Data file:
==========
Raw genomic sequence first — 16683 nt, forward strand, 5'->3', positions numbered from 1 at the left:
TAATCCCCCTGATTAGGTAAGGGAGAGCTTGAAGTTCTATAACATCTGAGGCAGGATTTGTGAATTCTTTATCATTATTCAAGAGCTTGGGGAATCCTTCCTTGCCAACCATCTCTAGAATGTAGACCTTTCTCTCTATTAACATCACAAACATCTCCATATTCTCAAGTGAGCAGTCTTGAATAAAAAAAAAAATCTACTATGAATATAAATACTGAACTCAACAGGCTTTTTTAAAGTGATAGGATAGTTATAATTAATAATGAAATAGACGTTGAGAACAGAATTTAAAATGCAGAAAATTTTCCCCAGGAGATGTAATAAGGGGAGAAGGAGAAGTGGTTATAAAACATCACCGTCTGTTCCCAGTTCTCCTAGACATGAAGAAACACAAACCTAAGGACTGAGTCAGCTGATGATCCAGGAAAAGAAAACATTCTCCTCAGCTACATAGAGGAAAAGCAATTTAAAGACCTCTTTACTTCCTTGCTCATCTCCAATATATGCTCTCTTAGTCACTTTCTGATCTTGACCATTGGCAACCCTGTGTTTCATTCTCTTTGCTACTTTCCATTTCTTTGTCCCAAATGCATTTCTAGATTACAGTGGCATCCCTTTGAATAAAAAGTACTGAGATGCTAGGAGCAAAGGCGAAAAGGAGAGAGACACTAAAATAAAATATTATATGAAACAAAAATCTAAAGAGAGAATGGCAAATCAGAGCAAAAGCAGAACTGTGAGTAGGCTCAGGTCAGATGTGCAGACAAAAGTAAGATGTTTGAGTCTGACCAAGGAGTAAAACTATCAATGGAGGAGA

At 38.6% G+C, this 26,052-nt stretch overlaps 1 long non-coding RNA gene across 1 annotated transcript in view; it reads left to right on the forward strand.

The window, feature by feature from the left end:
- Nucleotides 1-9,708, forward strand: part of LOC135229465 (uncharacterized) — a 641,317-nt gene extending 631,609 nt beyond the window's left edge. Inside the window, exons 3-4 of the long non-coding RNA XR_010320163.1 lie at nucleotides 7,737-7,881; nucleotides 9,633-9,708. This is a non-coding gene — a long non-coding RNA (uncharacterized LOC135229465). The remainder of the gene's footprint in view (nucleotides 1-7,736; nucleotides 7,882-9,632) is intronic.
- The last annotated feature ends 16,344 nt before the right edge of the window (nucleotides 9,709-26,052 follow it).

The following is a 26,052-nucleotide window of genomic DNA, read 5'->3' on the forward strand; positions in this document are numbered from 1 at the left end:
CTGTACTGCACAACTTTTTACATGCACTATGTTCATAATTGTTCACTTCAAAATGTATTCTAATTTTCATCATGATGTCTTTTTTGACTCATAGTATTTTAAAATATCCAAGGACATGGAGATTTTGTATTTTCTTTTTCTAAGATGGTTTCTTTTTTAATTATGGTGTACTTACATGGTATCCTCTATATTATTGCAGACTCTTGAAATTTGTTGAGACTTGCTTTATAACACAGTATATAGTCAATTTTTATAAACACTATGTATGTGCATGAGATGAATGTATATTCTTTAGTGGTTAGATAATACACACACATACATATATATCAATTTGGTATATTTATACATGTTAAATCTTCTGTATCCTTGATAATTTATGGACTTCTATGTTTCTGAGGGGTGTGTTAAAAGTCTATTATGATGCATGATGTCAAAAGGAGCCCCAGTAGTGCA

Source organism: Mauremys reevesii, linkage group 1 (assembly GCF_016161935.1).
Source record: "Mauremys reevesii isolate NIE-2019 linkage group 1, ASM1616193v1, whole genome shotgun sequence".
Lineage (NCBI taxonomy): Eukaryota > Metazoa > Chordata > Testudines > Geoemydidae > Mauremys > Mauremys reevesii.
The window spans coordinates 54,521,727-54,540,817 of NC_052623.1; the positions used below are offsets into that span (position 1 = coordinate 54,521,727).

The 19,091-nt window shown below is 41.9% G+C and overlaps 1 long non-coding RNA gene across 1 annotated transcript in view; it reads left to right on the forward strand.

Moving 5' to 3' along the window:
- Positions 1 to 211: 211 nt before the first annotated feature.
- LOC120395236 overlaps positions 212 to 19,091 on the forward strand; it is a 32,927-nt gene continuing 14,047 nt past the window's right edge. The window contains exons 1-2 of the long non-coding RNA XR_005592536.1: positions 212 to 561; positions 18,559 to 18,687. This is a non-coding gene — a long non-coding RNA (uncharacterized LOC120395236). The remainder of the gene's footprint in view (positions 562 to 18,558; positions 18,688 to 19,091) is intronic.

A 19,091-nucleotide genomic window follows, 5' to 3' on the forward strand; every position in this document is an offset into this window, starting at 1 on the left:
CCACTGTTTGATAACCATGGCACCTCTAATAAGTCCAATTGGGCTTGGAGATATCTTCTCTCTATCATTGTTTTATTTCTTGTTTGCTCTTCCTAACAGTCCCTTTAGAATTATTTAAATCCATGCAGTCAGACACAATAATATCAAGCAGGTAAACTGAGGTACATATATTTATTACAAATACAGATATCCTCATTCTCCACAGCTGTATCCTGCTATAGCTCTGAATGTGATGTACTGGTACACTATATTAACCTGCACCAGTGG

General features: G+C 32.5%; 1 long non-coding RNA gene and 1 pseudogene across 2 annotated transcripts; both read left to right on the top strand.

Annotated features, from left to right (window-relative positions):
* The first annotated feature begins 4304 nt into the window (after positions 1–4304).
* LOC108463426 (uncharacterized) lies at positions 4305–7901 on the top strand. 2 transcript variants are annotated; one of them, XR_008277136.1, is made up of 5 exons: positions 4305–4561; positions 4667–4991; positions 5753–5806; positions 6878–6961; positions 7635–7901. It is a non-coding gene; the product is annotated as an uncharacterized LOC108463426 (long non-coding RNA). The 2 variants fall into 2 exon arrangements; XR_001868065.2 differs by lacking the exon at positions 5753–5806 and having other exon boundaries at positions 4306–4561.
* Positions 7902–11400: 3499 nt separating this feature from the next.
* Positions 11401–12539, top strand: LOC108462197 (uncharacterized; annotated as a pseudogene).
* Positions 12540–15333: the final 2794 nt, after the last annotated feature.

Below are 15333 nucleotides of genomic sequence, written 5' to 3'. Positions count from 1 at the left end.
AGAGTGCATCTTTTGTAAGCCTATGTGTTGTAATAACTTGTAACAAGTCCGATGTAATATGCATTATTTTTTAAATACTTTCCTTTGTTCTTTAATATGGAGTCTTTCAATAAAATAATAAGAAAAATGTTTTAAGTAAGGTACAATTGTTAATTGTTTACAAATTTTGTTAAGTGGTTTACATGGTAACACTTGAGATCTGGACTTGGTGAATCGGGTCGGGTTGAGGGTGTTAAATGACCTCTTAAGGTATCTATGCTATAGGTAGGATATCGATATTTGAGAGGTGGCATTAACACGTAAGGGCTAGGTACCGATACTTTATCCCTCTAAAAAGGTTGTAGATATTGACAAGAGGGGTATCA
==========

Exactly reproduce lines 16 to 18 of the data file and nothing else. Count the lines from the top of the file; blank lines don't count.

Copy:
- LOC120395236 overlaps positions 212 to 19,091 on the forward strand; it is a 32,927-nt gene continuing 14,047 nt past the window's right edge. The window contains exons 1-2 of the long non-coding RNA XR_005592536.1: positions 212 to 561; positions 18,559 to 18,687. This is a non-coding gene — a long non-coding RNA (uncharacterized LOC120395236). The remainder of the gene's footprint in view (positions 562 to 18,558; positions 18,688 to 19,091) is intronic.

A 19,091-nucleotide genomic window follows, 5' to 3' on the forward strand; every position in this document is an offset into this window, starting at 1 on the left:
CCACTGTTTGATAACCATGGCACCTCTAATAAGTCCAATTGGGCTTGGAGATATCTTCTCTCTATCATTGTTTTATTTCTTGTTTGCTCTTCCTAACAGTCCCTTTAGAATTATTTAAATCCATGCAGTCAGACACAATAATATCAAGCAGGTAAACTGAGGTACATATATTTATTACAAATACAGATATCCTCATTCTCCACAGCTGTATCCTGCTATAGCTCTGAATGTGATGTACTGGTACACTATATTAACCTGCACCAGTGG